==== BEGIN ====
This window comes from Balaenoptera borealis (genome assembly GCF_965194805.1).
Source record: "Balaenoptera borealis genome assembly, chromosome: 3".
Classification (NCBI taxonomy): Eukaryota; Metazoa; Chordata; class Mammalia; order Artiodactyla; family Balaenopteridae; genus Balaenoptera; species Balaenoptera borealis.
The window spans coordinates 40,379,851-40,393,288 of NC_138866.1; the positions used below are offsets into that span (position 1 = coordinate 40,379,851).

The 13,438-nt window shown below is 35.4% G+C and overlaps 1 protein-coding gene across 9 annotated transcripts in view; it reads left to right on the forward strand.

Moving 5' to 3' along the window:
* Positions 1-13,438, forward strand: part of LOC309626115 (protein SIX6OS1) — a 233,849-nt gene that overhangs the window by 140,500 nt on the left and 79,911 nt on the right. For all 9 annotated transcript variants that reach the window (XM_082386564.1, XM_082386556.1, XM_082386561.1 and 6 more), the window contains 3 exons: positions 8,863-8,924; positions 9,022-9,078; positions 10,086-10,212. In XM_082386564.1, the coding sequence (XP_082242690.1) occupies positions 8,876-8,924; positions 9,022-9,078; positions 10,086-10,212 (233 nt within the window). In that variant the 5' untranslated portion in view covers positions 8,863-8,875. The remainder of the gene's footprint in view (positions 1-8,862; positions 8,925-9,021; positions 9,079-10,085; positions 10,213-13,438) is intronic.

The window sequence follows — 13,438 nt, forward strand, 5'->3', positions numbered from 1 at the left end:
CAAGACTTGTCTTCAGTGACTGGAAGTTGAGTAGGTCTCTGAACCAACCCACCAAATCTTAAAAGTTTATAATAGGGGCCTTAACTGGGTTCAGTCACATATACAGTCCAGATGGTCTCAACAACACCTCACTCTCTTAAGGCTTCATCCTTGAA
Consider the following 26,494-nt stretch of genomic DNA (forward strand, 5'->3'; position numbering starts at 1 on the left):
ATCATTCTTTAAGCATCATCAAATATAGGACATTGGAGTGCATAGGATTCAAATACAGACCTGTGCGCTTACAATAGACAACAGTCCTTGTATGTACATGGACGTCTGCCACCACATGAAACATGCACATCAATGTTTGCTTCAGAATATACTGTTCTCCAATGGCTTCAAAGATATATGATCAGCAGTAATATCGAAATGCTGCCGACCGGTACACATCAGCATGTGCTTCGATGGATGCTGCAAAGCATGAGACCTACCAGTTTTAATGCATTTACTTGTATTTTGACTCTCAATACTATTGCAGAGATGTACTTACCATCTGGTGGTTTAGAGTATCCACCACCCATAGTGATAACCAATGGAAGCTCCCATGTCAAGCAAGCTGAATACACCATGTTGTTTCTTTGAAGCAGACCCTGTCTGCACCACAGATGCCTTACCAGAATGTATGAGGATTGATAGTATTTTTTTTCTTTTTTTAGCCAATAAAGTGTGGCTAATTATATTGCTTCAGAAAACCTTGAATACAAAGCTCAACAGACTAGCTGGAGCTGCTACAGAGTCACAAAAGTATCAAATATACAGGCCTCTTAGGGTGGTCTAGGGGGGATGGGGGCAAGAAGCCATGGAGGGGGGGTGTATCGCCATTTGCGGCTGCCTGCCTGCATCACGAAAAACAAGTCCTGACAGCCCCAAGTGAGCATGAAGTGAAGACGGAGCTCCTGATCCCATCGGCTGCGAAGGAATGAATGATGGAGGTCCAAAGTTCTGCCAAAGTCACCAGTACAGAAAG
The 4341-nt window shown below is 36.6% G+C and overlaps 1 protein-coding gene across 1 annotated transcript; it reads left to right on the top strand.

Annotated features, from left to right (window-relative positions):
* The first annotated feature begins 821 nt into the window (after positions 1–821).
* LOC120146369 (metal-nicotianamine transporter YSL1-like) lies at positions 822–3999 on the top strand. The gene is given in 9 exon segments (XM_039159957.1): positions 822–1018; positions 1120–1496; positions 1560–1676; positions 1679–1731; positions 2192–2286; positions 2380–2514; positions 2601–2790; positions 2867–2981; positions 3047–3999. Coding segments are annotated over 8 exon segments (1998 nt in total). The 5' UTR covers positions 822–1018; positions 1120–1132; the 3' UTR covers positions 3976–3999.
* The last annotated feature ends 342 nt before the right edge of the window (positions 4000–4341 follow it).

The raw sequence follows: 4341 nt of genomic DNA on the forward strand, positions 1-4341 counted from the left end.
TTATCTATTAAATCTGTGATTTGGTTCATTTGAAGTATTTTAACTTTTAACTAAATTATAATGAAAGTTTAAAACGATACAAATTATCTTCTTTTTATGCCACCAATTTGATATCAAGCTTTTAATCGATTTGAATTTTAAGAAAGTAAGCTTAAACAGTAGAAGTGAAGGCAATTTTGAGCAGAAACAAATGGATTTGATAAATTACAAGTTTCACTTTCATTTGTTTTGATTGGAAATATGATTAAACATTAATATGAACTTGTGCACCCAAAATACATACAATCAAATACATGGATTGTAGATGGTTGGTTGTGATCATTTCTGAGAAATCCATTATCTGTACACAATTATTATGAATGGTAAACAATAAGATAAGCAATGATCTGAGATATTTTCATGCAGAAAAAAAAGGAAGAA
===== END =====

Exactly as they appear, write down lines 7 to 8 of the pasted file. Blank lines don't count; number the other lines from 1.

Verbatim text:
* Positions 1-13,438, forward strand: part of LOC309626115 (protein SIX6OS1) — a 233,849-nt gene that overhangs the window by 140,500 nt on the left and 79,911 nt on the right. For all 9 annotated transcript variants that reach the window (XM_082386564.1, XM_082386556.1, XM_082386561.1 and 6 more), the window contains 3 exons: positions 8,863-8,924; positions 9,022-9,078; positions 10,086-10,212. In XM_082386564.1, the coding sequence (XP_082242690.1) occupies positions 8,876-8,924; positions 9,022-9,078; positions 10,086-10,212 (233 nt within the window). In that variant the 5' untranslated portion in view covers positions 8,863-8,875. The remainder of the gene's footprint in view (positions 1-8,862; positions 8,925-9,021; positions 9,079-10,085; positions 10,213-13,438) is intronic.

The window sequence follows — 13,438 nt, forward strand, 5'->3', positions numbered from 1 at the left end: